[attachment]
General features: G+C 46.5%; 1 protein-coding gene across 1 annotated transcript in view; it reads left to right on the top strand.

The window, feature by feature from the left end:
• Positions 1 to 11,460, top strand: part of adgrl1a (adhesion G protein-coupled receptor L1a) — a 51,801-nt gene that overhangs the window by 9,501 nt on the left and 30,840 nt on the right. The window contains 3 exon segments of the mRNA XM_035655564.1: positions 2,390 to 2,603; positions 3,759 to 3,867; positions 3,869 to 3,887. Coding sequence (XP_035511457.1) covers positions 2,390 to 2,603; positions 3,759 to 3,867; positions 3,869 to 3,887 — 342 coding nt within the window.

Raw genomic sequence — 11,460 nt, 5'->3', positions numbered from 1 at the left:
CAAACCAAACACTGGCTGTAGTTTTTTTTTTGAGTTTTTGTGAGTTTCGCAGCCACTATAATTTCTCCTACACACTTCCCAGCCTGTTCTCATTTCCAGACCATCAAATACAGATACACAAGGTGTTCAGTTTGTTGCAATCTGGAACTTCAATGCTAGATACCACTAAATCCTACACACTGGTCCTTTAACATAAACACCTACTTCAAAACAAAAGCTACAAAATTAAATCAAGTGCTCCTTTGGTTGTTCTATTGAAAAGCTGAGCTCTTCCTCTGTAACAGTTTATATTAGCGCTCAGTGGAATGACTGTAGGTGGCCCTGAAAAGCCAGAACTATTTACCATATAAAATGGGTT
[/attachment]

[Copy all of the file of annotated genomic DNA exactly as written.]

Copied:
General features: G+C 46.5%; 1 protein-coding gene across 1 annotated transcript in view; it reads left to right on the top strand.

The window, feature by feature from the left end:
• Positions 1 to 11,460, top strand: part of adgrl1a (adhesion G protein-coupled receptor L1a) — a 51,801-nt gene that overhangs the window by 9,501 nt on the left and 30,840 nt on the right. The window contains 3 exon segments of the mRNA XM_035655564.1: positions 2,390 to 2,603; positions 3,759 to 3,867; positions 3,869 to 3,887. Coding sequence (XP_035511457.1) covers positions 2,390 to 2,603; positions 3,759 to 3,867; positions 3,869 to 3,887 — 342 coding nt within the window.

Raw genomic sequence — 11,460 nt, 5'->3', positions numbered from 1 at the left:
CAAACCAAACACTGGCTGTAGTTTTTTTTTTGAGTTTTTGTGAGTTTCGCAGCCACTATAATTTCTCCTACACACTTCCCAGCCTGTTCTCATTTCCAGACCATCAAATACAGATACACAAGGTGTTCAGTTTGTTGCAATCTGGAACTTCAATGCTAGATACCACTAAATCCTACACACTGGTCCTTTAACATAAACACCTACTTCAAAACAAAAGCTACAAAATTAAATCAAGTGCTCCTTTGGTTGTTCTATTGAAAAGCTGAGCTCTTCCTCTGTAACAGTTTATATTAGCGCTCAGTGGAATGACTGTAGGTGGCCCTGAAAAGCCAGAACTATTTACCATATAAAATGGGTT